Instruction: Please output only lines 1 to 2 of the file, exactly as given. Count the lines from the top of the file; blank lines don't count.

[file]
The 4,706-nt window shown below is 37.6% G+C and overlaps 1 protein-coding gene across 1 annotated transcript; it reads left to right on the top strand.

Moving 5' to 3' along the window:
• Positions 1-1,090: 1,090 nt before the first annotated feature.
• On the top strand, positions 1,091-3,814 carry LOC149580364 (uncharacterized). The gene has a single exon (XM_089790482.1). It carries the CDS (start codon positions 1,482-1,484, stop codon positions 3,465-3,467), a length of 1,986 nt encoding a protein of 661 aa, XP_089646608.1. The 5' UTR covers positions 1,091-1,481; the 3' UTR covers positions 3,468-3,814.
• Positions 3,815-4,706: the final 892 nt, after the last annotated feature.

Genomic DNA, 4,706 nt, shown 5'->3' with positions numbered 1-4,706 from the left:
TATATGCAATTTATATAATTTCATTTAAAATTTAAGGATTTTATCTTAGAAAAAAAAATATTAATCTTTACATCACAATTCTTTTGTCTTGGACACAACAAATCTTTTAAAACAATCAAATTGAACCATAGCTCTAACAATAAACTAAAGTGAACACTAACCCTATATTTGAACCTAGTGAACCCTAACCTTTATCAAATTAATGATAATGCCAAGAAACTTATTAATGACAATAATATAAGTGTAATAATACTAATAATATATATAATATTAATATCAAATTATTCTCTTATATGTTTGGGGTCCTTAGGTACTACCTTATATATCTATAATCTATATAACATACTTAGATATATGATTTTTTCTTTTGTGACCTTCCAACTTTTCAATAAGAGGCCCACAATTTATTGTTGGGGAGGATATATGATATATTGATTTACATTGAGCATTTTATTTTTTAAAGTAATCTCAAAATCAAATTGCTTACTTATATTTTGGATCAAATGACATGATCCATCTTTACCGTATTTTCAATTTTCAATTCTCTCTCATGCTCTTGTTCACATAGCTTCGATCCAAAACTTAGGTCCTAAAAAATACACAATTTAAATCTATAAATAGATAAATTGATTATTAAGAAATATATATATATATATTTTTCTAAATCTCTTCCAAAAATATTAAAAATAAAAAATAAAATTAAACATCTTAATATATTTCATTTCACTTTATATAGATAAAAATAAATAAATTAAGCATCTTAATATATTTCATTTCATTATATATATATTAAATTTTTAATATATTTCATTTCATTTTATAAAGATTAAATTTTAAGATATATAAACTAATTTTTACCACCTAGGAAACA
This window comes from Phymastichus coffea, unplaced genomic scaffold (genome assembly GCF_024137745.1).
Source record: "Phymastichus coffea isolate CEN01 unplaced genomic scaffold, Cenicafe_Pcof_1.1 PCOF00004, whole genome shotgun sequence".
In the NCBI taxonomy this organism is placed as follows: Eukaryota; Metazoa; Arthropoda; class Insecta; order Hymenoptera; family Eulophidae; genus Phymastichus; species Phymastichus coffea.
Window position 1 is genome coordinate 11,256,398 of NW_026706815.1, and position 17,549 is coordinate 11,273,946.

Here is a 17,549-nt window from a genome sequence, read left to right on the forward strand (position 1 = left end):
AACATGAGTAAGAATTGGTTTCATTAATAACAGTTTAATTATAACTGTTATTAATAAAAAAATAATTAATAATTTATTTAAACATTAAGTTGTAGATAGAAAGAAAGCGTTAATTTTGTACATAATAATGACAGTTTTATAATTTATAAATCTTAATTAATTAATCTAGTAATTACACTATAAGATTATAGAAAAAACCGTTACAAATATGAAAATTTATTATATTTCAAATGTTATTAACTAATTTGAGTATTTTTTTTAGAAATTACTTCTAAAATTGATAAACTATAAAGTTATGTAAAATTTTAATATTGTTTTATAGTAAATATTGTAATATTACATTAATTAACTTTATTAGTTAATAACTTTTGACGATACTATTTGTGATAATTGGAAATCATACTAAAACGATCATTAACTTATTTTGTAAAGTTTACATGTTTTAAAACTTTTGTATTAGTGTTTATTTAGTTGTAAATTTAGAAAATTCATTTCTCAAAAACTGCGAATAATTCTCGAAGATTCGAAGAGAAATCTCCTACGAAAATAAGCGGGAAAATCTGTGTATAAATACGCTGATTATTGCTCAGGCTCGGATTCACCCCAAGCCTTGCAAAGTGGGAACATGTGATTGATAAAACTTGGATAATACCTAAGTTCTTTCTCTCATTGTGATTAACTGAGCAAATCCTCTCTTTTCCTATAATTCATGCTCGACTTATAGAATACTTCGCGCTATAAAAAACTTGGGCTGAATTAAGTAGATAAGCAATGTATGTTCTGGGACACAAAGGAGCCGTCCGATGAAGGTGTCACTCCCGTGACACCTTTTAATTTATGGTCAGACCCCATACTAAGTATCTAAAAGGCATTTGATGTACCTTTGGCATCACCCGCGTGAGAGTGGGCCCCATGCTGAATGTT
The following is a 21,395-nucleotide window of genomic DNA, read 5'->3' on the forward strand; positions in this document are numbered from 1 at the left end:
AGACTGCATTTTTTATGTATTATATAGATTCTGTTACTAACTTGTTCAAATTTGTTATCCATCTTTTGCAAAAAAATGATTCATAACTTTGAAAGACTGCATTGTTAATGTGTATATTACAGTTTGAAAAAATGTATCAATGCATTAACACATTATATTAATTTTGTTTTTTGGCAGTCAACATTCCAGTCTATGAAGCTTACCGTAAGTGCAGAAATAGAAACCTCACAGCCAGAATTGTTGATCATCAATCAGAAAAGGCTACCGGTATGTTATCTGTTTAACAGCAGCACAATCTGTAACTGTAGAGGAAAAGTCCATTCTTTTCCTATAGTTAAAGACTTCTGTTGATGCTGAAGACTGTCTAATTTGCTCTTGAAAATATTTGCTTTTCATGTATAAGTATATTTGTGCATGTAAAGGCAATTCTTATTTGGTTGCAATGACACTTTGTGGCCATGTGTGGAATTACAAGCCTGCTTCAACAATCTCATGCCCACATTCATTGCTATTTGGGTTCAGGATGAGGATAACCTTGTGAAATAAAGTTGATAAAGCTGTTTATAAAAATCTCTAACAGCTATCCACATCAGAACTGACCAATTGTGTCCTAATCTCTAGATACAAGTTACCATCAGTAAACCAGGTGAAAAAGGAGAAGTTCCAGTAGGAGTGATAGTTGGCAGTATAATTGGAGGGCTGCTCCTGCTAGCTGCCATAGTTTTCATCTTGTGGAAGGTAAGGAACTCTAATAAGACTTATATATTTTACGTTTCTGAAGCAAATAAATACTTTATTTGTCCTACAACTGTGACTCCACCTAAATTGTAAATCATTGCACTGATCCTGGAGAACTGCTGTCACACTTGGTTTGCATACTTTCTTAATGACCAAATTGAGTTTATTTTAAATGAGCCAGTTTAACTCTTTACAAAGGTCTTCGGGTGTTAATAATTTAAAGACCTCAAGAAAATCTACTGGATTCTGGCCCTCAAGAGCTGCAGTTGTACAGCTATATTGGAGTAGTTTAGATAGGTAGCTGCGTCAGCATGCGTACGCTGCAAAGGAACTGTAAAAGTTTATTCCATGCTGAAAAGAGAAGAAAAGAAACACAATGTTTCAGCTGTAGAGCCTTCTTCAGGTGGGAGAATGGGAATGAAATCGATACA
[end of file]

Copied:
The 4,706-nt window shown below is 37.6% G+C and overlaps 1 protein-coding gene across 1 annotated transcript; it reads left to right on the top strand.

Moving 5' to 3' along the window: